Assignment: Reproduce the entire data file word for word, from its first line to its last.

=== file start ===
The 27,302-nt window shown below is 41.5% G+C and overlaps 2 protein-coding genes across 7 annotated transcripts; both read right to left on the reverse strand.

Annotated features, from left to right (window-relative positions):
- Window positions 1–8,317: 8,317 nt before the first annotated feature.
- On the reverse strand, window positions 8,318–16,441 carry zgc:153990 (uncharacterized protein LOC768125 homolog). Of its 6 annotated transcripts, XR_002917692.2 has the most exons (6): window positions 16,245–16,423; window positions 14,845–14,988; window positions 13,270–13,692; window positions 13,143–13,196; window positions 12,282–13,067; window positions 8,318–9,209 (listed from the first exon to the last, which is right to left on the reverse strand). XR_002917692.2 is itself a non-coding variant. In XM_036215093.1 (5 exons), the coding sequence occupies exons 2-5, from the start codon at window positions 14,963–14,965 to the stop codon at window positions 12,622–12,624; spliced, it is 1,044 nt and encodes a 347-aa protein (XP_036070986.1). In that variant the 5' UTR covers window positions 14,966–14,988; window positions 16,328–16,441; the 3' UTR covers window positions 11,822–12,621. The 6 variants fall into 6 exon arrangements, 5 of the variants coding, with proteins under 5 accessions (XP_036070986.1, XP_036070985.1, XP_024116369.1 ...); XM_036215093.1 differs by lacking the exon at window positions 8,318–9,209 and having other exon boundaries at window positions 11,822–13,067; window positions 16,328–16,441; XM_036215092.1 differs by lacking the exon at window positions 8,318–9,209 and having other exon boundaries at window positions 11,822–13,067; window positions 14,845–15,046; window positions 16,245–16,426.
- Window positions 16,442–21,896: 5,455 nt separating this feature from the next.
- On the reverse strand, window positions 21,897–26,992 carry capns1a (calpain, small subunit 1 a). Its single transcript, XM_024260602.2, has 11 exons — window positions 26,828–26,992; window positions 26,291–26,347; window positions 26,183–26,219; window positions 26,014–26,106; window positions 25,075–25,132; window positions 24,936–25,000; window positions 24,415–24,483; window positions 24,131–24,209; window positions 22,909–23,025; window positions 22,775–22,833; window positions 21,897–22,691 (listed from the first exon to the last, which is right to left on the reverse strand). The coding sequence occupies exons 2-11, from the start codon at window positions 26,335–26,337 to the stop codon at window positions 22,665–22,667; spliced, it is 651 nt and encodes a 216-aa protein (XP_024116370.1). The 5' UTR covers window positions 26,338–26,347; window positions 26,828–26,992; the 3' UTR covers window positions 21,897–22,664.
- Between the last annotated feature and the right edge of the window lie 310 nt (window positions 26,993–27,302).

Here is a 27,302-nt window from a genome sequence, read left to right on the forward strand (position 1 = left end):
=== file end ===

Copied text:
The 27,302-nt window shown below is 41.5% G+C and overlaps 2 protein-coding genes across 7 annotated transcripts; both read right to left on the reverse strand.

Annotated features, from left to right (window-relative positions):
- Window positions 1–8,317: 8,317 nt before the first annotated feature.
- On the reverse strand, window positions 8,318–16,441 carry zgc:153990 (uncharacterized protein LOC768125 homolog). Of its 6 annotated transcripts, XR_002917692.2 has the most exons (6): window positions 16,245–16,423; window positions 14,845–14,988; window positions 13,270–13,692; window positions 13,143–13,196; window positions 12,282–13,067; window positions 8,318–9,209 (listed from the first exon to the last, which is right to left on the reverse strand). XR_002917692.2 is itself a non-coding variant. In XM_036215093.1 (5 exons), the coding sequence occupies exons 2-5, from the start codon at window positions 14,963–14,965 to the stop codon at window positions 12,622–12,624; spliced, it is 1,044 nt and encodes a 347-aa protein (XP_036070986.1). In that variant the 5' UTR covers window positions 14,966–14,988; window positions 16,328–16,441; the 3' UTR covers window positions 11,822–12,621. The 6 variants fall into 6 exon arrangements, 5 of the variants coding, with proteins under 5 accessions (XP_036070986.1, XP_036070985.1, XP_024116369.1 ...); XM_036215093.1 differs by lacking the exon at window positions 8,318–9,209 and having other exon boundaries at window positions 11,822–13,067; window positions 16,328–16,441; XM_036215092.1 differs by lacking the exon at window positions 8,318–9,209 and having other exon boundaries at window positions 11,822–13,067; window positions 14,845–15,046; window positions 16,245–16,426.
- Window positions 16,442–21,896: 5,455 nt separating this feature from the next.
- On the reverse strand, window positions 21,897–26,992 carry capns1a (calpain, small subunit 1 a). Its single transcript, XM_024260602.2, has 11 exons — window positions 26,828–26,992; window positions 26,291–26,347; window positions 26,183–26,219; window positions 26,014–26,106; window positions 25,075–25,132; window positions 24,936–25,000; window positions 24,415–24,483; window positions 24,131–24,209; window positions 22,909–23,025; window positions 22,775–22,833; window positions 21,897–22,691 (listed from the first exon to the last, which is right to left on the reverse strand). The coding sequence occupies exons 2-11, from the start codon at window positions 26,335–26,337 to the stop codon at window positions 22,665–22,667; spliced, it is 651 nt and encodes a 216-aa protein (XP_024116370.1). The 5' UTR covers window positions 26,338–26,347; window positions 26,828–26,992; the 3' UTR covers window positions 21,897–22,664.
- Between the last annotated feature and the right edge of the window lie 310 nt (window positions 26,993–27,302).

Here is a 27,302-nt window from a genome sequence, read left to right on the forward strand (position 1 = left end):